I’m sure all the “old” folks out there recall the phrase “It’s the economy, stupid.” In the realm of leadership… we might look at this infamous phase in a deeper and slightly new light. While on a U.S. National Level…. it appears to still be about the economy (more or less, COVID, etc)… but on a an even greater– more macro level….and for all leaders…it’s the Strategy, Stupid!
“It’s the economy, stupid” is a slight variation of the phrase “The economy, stupid” which James Carville had coined as a campaign strategist of Bill Clinton’s successful 1992 presidential campaign against sitting president George H. W. Bush.
Carville’s original phrase was meant for the internal audience of Clinton’s campaign workers as one of the three messages to focus on, the other two messages being “Change vs. more of the same” and “Don’t forget health care.”
Clinton’s campaign had advantageously used the then-prevailing recession situation in the US as one of the campaign means to successfully unseat George H. W. Bush. In March 1991, days after the ground invasion of Iraq, 90% of polled Americans approved of President Bush’s job performance. Later the next year, Americans’ opinions had turned sharply; 64% of polled Americans disapproved of Bush’s job performance in August 1992.
So…20 years ago… it was the strategy…(and maybe a little bit of the economy)
One thing we don’t seem to teach our leaders is strategy development. Over the years, many leaders have implied it simply does not matter. There is a notion that if you are a powerful leader…why does strategy really matter…it’s just a paper drill. BUT…there is indeed a very intimate connection between leadership and strategy. I recently asked a group of captains (leaders, 26-32 years of age) at a professional development forum (SOS) and received a similar response…strategy, mission, vision…they just don’t matter–Well, if that is true…as a good friend of mine, David Byrne says…how did we get here?
Great leaders must first be strategists and that is indeed one responsibility that can never be delegated. It does not matter how big the organization is–or is not. Forging strategy requires very basic questions…like why does our organization even matter? If it disappeared tomorrow–would anyone notice? Why would ANYONE want to be a part of the organization? For an organization to thrive…it must be doing something distinctive–what is your organization offering? Yes…this is important even in a massive bureaucracy like the US Government…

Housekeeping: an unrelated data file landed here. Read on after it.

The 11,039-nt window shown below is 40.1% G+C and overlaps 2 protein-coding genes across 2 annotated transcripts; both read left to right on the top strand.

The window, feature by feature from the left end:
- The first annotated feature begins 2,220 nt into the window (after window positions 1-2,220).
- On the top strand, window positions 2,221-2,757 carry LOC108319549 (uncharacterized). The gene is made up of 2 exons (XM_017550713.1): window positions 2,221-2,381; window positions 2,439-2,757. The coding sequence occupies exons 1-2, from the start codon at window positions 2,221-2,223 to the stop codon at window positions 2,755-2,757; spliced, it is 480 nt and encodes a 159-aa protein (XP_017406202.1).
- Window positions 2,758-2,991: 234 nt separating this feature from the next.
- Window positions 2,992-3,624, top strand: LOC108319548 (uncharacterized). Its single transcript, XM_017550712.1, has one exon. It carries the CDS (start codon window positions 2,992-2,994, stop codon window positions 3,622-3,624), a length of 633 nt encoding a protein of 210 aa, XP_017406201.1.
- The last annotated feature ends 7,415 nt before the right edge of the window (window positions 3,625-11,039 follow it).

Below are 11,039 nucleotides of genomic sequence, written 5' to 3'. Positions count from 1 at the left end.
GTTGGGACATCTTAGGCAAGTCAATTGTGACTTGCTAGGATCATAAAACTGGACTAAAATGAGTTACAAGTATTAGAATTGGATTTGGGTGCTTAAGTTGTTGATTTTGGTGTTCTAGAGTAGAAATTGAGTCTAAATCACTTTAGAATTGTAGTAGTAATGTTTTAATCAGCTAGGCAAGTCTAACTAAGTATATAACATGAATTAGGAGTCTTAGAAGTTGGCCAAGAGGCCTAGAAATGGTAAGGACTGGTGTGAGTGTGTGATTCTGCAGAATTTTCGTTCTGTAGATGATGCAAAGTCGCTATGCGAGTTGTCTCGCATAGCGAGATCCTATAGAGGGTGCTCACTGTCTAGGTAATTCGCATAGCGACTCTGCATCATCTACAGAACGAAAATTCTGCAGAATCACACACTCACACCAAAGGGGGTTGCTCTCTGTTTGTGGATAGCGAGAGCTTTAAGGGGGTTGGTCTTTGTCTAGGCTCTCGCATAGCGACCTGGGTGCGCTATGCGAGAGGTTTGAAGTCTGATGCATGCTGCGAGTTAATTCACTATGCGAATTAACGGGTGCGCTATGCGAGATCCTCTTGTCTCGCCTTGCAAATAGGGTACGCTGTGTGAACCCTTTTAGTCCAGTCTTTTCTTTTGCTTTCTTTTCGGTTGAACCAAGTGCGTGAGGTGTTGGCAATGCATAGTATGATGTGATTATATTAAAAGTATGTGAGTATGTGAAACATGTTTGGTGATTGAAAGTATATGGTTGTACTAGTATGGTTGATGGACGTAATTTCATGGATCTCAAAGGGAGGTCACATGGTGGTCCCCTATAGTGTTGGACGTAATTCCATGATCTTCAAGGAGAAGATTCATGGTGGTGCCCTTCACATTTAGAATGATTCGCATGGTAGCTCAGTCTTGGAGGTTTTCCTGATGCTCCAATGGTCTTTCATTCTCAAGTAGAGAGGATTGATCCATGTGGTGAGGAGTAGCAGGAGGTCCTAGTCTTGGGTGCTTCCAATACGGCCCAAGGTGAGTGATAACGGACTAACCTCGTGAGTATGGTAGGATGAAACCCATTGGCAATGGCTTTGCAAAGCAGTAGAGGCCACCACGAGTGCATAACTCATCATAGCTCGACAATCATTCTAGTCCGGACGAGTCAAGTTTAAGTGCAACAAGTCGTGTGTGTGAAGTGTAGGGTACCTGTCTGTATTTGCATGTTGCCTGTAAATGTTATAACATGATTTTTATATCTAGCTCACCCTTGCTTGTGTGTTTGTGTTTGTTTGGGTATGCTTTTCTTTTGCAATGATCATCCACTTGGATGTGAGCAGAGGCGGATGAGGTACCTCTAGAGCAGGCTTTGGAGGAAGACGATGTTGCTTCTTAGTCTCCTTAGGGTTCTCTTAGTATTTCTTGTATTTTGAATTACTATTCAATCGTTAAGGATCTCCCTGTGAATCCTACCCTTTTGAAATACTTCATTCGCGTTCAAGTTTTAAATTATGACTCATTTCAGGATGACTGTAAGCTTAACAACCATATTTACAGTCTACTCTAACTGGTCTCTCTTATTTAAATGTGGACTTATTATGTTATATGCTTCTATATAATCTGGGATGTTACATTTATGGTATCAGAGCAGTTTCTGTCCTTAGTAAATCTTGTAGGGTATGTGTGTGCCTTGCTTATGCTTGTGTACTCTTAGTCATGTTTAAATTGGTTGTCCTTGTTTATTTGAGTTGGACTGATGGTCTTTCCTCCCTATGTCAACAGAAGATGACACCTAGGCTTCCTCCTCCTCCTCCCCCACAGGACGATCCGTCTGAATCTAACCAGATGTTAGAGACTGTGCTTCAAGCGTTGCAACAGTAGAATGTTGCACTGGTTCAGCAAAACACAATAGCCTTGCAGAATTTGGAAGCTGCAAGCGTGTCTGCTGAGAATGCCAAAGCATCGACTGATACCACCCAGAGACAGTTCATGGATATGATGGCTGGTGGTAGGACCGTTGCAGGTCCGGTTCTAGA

An organization’s purpose defines what it contributes and what it intends to accomplish. Strategy provides the compass for the organizations and points to where we want to go.
Strategy is not a problem with a fixed solution–strategy MUST be fluid and malleable–and it must be responsive, especially in the crisis, complexity, and confusion (C3) we live in today. Without a strategy, without a purpose… the unit is adrift and left to respond to every ripple in the C3 waves. As leaders it is indeed our responsibility to decide where our organization will commit and where it will not.
As a strategist leader we must oversee the crafting and redrafting of our organization’s strategy…we must adapt to contingencies, identify opportunities, respond to changes….the strategist chooses the direction, decides on a best course of action, and takes responsibility for the above decision. Is that why so many leaders decide not to have a strategy? What if we choose poorly? But as a leader….only you can answer the question–does your organization matter? If a leader can not answer the above questions…how can we make crucial decisions that in turn drive the organization forward…and our subordinates…and our customers…and our stakeholders….in the end they will all suffer for a lack of decision and direction.
Leader…you must wrestle with this…tackle the purpose of your unit…search for the differences that matter, define your system of value creation, and pull that together into a statement and strategy that your subordinates can point to and follow.
Now align the organization with its purpose. Mindmaps help…of course I have seen mine ripped apart, ridiculed, and in one case used as a “going away” gift…not sure what to make of that, except everyone knew where we were going and how we were going to get there…as a leader, that is your job.
Draft a mission of purpose statement that reflects what the organizations job is today…what do you do?
Now…where do you want to go? How will your unit get better…where will it be in a year, 2 years, 5 years… write that down…this is your vision.
What are your priorities that will help your unit reach the above vision?
What are your goals on the path toward your vision?
At times we spend way too much time making these projects look pretty or pithy… just write it down, stare at it…it will come to you–and when it does, your subordinates will thank you. They all want to contribute…but they need to know where you are going.
Finally…this is all subject to change. Your strategy must be dynamic and adaptable…leading strategy is a nonstop responsibility. Leaders don’t have to provide all the answers by any stretch…but they have to provide guidance…they have to serve as the organization’s champion…and bear responsibility for decisions that define the unit…while at the same time remaining open to always rethinking the fundamentals….
As the organizational leader…and as a strategist–it is yours to be the guardian of your organization’s purpose… and if you don’t get the strategy right…everything else you do is at risk…are you ready?
We don’t always get this right by any stretch, but we have to try. If there are any questions please shoot me an email or comment and we can provide examples of what has worked for us in the past…every organization and situation is different. There are also some notes, drafts, and documents we have used at http://demarcobanter.wordpress.com
Or for more… check out “The Strategist” by Cynthia A. Montgomery